For more information on Conor Grennan’s organization Next Generation Nepal and other organizations trying to help victims of child trafficking in Nepal, please visit:

Next Generation Nepal

The Umbrella Foundation

Also, Conor Grennan was guest editor for The Afterword in the National Post, here are his posts:

What Makes a Writer

A Great Pick-Up Line

What’s Interesting To Others

The Subjects of Your Memoir

Book Review: Al Capone: Chicago’s King of Crime by Nate Hendley

Received review copy from Five Rivers Publishing

I haven’t read any other books on Al Capone so I can’t compare but Mr. Hendley seems to have summarized the existing research on Capone (which I’m sure is extensive) and added his own thoughts and research. The result is concise and to the point much like a long magazine article. The book illustrates how Capone rose from his humble beginnings in New York as the son of Italian immigrants to become Chicago’s top gangster.

A few points I found interesting: 1. Capone’s paradoxical behaviour, he was smart, ambitious and a ruthless killer but also a loyal family man. 2. Chicago in the 20s and 30s was practically lawless! I find it amazing that all that violence took place without much of a reaction by the police. 3. After all the murder and mayhem, Capone goes to jail for tax evasion. 4. I had no idea that Capone eventually died from complications of Syphilis.
A very informative read. I would have liked to know more about Capone’s state of mind while running his empire but I guess that is a book in itself.

Note: I’m a fan of HBO’s Boardwalk Empire and a young Al Capone is featured in the series. The series takes place in Atlantic City but you can picture how Capone was able to rise to power in Chicago: another city with extremely corrupt cops and politicians during the Prohibition era.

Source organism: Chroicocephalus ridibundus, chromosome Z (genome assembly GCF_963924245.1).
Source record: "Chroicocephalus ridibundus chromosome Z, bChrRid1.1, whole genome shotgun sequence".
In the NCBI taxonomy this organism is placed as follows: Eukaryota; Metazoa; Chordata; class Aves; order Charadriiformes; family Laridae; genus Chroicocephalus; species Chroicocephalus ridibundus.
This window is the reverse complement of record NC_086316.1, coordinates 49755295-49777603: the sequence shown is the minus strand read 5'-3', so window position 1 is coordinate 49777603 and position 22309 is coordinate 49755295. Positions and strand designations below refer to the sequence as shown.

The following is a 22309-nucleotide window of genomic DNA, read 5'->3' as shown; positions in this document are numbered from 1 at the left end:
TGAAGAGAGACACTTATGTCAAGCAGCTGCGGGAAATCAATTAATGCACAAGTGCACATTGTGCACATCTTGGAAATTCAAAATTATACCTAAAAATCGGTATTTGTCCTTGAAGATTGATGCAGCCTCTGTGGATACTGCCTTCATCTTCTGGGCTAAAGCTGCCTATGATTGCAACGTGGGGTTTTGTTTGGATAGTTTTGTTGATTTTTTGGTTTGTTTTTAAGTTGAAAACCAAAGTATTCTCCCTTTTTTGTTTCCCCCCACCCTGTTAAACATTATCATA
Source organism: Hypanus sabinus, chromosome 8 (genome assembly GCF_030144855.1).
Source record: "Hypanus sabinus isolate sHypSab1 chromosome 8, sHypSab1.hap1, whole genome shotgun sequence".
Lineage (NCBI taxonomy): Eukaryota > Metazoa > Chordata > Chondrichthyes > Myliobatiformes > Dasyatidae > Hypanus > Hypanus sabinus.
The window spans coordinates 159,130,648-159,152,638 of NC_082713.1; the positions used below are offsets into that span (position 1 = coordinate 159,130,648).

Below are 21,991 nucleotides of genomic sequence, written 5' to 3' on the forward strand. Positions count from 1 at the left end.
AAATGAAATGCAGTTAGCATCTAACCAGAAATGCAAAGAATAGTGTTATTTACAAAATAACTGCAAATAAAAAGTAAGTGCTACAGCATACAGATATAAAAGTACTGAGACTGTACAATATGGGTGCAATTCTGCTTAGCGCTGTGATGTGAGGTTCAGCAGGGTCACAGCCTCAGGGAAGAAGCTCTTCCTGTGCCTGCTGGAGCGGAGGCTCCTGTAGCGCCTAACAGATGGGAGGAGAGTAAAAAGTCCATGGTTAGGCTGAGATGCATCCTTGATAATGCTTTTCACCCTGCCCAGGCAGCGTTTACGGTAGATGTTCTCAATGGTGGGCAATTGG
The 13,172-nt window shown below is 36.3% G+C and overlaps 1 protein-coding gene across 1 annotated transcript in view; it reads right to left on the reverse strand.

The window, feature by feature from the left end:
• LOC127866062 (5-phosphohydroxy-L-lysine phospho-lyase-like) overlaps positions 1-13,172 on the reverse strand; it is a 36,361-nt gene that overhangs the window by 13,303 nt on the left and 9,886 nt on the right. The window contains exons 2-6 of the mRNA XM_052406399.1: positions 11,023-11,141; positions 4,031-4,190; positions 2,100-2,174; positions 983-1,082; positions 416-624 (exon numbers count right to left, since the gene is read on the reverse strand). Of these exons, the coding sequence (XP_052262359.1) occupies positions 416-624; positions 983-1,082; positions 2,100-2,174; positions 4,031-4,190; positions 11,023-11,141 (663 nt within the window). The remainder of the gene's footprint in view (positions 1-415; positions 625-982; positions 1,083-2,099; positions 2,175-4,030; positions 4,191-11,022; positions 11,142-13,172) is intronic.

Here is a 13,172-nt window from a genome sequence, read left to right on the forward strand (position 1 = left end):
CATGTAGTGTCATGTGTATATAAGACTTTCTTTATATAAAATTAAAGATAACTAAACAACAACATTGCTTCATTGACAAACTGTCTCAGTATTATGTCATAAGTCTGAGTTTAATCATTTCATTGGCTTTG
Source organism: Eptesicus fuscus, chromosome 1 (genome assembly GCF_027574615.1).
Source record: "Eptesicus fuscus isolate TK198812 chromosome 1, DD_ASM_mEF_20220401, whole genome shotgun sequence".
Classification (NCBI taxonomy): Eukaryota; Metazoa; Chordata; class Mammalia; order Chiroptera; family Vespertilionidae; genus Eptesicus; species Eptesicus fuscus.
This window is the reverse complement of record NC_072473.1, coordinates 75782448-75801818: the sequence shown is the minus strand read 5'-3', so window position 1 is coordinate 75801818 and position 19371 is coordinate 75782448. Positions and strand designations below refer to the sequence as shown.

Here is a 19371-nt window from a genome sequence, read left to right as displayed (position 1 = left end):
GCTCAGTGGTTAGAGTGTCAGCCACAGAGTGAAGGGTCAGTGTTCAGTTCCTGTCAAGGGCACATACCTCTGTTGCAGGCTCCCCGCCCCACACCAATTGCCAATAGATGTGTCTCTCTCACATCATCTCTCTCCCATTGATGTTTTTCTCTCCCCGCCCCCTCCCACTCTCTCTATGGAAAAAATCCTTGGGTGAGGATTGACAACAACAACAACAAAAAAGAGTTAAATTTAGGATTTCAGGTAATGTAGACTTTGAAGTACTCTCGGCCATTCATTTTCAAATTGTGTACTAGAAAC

The Bullpen Gospels: Major League Dreams of a Minor League Veteran… by Dirk Hayhurst

I won this book in a contest and didn’t have any expectations about it but I absolutely loved it! In this biographical work, Dirk Hayhurst takes you through the last few years of his baseball career in the minor leagues when he starts to question whether it’s worth it to spend another year fighting to stay in the minors just to keep his dream of playing in the big leagues alive.
In between his moments of introspection, Hayhurst vividly describes the good, the bad and the ugly of life in the minors. He hilariously describes the shenanigans of his teammates, members of that particular breed of savages also known as baseball players. I couldn’t help laughing out loud while reading, much to the consternation of my fellow bus riders.
This book made me realize that not every player instantly becomes a major leaguer with multi-million dollar contracts. Most guys have to work at it and many never make it at all. Also, there’s no glamour in the life of a minor league player, it’s hours of bus travel, bad food and sometimes even worse accommodations.
All in all, you don’t have to be a baseball fan to enjoy this book. Hayhursts’s account is much more than a book about baseball. It’s a book about choices, personal identity, friendship and family. It’s a book about life.

Won via CBC Books Twitter contest